12Concepto de canal integral en distribución Empresa que vendeOficina matriz del que vendeConcepto de canal integral en distribuciónWhole-Channel Concept for DistributionThis CTR corresponds to Figure 19-4 on p. 597 and relates to the discussion on ppCanales entre nacionesCanales en nacionesInternational Distribution ChannelsThe international company must take a Whole Channel View of the problem of distributing products to final consumers. This approach takes into account all the necessary links in distributing the seller’s products. Typically, this requires special attention to three major links between the seller and the final buyer:Seller’s Headquarters' Organization. This is the link that supervises the channels and is part of the channel itself.Channels Between Nations. This link includes the infrastructure that moves the products to the borders of the foreign nation.Channels Within Nations. This link encompasses the infrastructure that moves the products from the entry point of the foreign country to the final consumers.Teaching Tip: Students may have trouble recognizing the distribution problems associated with between nations exporting. For example, Czarist Russia built its entire railroad on a narrow-gauge track system so that potential invaders could not cross on the standard-gauge trains. But then neither could goods from other European countries.Usuario o comprador final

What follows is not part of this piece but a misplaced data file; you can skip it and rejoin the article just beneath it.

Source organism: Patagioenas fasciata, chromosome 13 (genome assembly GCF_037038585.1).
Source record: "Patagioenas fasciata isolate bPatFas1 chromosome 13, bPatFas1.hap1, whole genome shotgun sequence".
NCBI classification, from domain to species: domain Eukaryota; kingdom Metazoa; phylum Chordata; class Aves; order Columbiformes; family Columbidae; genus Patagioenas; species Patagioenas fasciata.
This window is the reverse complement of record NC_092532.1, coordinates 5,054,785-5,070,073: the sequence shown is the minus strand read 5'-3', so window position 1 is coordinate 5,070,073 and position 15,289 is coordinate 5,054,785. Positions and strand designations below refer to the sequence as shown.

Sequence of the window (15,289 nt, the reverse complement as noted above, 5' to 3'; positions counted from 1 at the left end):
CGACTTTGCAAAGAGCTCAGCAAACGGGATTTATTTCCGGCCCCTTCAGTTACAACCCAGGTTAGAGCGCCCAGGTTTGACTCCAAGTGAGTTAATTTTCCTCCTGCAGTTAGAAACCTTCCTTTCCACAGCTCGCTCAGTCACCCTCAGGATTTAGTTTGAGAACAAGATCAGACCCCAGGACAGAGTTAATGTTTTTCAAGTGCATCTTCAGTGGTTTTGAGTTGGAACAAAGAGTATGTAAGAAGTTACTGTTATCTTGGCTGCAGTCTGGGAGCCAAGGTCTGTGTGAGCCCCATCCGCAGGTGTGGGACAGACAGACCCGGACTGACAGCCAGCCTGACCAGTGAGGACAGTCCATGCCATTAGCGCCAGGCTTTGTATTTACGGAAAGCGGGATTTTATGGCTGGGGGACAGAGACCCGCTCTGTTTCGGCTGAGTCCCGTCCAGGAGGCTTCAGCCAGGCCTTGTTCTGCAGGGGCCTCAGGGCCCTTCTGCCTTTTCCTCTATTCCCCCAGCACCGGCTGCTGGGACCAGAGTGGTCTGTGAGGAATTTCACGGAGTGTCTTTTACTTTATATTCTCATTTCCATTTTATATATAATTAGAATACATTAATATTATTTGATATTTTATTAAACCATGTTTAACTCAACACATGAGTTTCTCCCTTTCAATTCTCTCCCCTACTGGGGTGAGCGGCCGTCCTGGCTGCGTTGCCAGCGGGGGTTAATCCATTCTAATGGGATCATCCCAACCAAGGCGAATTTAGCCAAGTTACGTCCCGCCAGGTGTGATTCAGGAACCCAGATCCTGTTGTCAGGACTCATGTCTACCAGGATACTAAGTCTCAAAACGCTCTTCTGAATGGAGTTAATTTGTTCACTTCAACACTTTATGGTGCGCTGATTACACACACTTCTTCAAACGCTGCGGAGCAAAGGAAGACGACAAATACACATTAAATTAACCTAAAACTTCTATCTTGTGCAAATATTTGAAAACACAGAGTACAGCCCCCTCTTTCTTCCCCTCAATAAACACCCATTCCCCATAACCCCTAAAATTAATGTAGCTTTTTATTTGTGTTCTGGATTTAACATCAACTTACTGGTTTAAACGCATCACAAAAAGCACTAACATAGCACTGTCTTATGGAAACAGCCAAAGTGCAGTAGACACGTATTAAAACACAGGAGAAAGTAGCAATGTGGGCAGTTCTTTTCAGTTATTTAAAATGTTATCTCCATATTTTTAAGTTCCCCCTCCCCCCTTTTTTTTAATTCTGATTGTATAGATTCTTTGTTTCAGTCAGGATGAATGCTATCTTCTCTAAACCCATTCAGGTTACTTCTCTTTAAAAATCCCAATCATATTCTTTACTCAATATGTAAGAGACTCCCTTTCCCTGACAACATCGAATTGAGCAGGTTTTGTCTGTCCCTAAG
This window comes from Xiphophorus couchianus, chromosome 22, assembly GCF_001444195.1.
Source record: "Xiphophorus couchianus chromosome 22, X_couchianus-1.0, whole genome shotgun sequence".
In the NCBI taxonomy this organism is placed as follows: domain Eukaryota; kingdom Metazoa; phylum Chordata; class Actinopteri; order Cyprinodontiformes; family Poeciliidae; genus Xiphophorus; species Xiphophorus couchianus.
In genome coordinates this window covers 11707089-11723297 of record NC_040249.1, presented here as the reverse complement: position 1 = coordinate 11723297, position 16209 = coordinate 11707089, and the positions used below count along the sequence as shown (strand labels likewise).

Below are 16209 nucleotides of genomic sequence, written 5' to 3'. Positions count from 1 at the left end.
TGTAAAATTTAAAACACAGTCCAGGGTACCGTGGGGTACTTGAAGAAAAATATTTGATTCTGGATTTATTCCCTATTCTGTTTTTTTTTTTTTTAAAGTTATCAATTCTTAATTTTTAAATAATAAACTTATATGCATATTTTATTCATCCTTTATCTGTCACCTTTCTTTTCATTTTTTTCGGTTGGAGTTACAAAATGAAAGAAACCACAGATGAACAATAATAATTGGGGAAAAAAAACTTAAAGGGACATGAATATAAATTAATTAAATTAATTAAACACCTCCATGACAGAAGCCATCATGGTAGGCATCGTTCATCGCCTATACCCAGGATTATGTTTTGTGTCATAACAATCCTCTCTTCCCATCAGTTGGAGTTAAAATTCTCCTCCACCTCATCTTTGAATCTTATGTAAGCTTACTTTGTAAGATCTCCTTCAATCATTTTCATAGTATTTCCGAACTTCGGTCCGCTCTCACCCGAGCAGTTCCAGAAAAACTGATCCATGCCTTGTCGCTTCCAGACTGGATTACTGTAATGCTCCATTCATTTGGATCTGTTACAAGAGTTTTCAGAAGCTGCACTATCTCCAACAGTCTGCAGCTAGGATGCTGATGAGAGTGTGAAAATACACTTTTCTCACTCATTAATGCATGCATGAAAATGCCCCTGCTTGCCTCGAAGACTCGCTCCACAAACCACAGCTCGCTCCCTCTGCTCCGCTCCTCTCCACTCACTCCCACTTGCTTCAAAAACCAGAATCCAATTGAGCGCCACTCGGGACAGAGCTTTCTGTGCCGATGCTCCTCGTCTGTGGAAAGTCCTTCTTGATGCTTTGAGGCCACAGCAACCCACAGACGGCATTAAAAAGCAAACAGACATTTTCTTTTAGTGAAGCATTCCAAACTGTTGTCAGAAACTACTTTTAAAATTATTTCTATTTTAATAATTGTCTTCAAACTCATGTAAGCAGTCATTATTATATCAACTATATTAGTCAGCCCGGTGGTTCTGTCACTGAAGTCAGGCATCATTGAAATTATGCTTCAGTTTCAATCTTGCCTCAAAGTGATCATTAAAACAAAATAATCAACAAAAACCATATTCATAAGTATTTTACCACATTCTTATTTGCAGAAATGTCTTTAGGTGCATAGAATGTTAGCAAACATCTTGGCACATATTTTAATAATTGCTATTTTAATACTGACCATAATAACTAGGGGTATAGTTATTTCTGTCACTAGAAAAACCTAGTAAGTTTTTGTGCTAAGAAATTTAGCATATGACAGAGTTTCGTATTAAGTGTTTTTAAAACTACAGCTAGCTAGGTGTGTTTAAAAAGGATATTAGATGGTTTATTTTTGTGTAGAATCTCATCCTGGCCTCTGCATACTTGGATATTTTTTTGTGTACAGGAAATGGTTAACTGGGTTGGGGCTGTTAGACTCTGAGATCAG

13Organización de marketing global Deciding on the GlobalMarketing OrganizationThis relates to the material on p. 598.Departamento de exportaciónDivisión internacionalOrganización globalThree Organizational StructuresExport Department. During early international marketing efforts, companies typically just create a new department to coordinate international operations. The sales manager may take on larger staff if and as the international business grows in importance and more marketing services are needed to support it.International Division. As the level of involvement in and complexity of international operations increases, companies commonly organize an international division. In addition to running international operations, the division oversees strategic growth and investigates different types of foreign entry opportunities in new countries. Operating units in foreign markets under division control may be organized by geographical organization, world product groups, or international subsidiaries.Global Organization. For many large companies, the scope of operations grows to the point where they are no longer a firm involved in many foreign markets, they are a truly a multinational company. Recruitment, management, suppliers, manufacturing, and financing are no longer linked to a single-country mentality. The entire world becomes a single market whose segmentation is base upon strategic and tactical competitive advantage, not national affiliation.Grado de participación en actividades de marketing internacionales